In a post not long ago, I mentioned a Mozart piano concerto—because I was writing about a Beethoven piano concerto, that in C major, Op. 15. “It is many people’s favorite Beethoven piano concerto,” I said. “I understand this very well. I consider it a cousin—a younger cousin—of Mozart’s Piano Concerto No. 25 in C, K. 503, a towering masterpiece.”
Well, that towering masterpiece was played at the New York Philharmonic on Thursday night. At the keyboard was Daniil Trifonov, the young Russian. He is now sporting a beard. An attempt to look older? (It works.) On the podium was Vladimir Jurowski, the Russian conductor, who sports some of the best hair in the business.
And hair, as anyone can tell you, is an integral part of conducting. Or at least of being a conductor.
The beginning of the Mozart concerto was unpromising. In fact, it was downright ugly. The orchestra was not together. And that sound—blunt, coarse, and altogether ugly. I have seldom heard something like this from a highly respected orchestra.
When he came in, Trifonov was not ugly at all. He is a beautiful player. But let me say this: he fussed with the music, no doubt trying to give it “character.” There were hesitations and sudden ritards. There was a variety of colors. Etc. He kept doing things to the music. He was making everything “musical,” as people say.
There is a school of thought—unacknowledged—that thinks Mozart is not good enough, in a way. He is a little boring. He has to be dressed up.
But Trifonov, again, is a beautiful player, and he handled much of the first movement superbly. He demonstrated smooth runs, up and down the keyboard.
Here is an oddity: the tempo in this movement slowed abnormally. Also, Jurowski, on the podium, was unrelentingly punchy.
Trifonov is a fellow who likes to “roll his own,” i.e., compose (and arrange). For this first movement, he fashioned his own cadenza. It plays around with modulation, going from key to key. I had my doubts about this cadenza, when I heard it at David Geffen Hall, but I appreciate this rolling your own.
The middle movement of the concerto is the Andante, and Trifonov et al. played it with unusual strength. This was concert-hall Mozart, not drawing-room Mozart, and none the worse for that. The horn, I’m sorry to say, had a terrible time, as horns do. It is a cruelly exposed instrument.
Jurowski and the orchestra began the third movement, the rondo, with a nice bounce. The right bounce. And Trifonov played rightly with the music. He was lively, amusing, and amused. He was also limpid—a model of limpidity—as we have come to expect from him. What’s more, he threw in an addition or two. What I mean is, he had his own twists on Mozart, and they were in character (with the piece).
Again and again, the audience called Trifonov back, wanting an encore. He did not play one at the drop of a hat (the norm these days). But play one he did, after the audience’s clear request.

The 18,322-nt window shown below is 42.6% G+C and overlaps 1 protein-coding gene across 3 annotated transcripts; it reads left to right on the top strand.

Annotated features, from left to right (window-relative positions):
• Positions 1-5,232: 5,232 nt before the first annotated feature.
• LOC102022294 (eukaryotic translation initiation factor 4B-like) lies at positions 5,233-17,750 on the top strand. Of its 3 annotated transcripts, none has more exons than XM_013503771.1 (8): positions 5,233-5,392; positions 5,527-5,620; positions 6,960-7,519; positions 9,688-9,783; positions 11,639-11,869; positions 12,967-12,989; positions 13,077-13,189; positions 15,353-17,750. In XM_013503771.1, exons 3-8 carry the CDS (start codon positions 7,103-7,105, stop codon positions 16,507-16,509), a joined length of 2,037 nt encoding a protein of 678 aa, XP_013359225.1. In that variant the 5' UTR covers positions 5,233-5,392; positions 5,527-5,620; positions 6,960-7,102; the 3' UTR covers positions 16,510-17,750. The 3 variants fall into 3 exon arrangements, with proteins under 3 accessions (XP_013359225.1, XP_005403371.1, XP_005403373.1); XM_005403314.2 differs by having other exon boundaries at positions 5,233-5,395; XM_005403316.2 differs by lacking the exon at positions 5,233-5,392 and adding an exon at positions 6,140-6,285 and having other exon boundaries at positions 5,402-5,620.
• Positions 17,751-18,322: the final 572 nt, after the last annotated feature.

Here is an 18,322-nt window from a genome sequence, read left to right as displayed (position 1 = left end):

He played some music from The Firebird, Stravinsky’s ballet, in the Agosti arrangement, I believe. (Guido Agosti was a pianist—a student of Busoni’s—who lived almost the duration of the twentieth century: 1901 to 1989.) Trifonov had the notes, and there are a lot of them. But he did not quite have the sound. His sound was thin—great for nimble stuff, and not so great for other stuff. Trifonov was missing a big, fat, rounded sound, as another sensational young pianist does. I am thinking of Yuja Wang, one of the nimblest of the nimble.
On the subject of ballets: the Philharmonic played one, after intermission. This was Ravel’s Daphnis et Chloé, complete. You are more likely to hear it in a suite version. Jurowski and the orchestra were satisfying in this score. Things were together, which is not a given. The conductor’s understanding of the piece proved sound.
At times, the playing was a little blunt for me. I would have liked more sighing, more subtlety—and more of a French shimmer. But there is something to be said for a relatively straightforward approach.
Things turned very French when the flute came in. Ravel’s ballet can resemble a flute concerto, and the Philharmonic’s principal, Robert Langevin, filled the bill. The instrument in his hands was a beguiler. Also aiding success was the concertmaster, Frank Huang, who showed sweet accuracy.
A big aid to success was the chorus, or a combined chorus, really: consisting of the Manhattan School of Music Symphonic Chorus and Chamber Choir, which are directed by Ken Tritle. They sang with composure. Their extended solo moment—i.e., unaccompanied moment—was a highlight of the evening. Jurowski is to be commended for his Robert Shaw act, shaping the moment expertly.
Toward the end of Daphnis et Chloé, I thought, “What a genius, Ravel.” Here is a further thought: he is known for small-scale pieces, being a great miniaturist—a jeweler of a composer. And yet Daphnis et Chloé is a large-scale work, with a long arc, and he is masterly in that, too.
A genius indeed.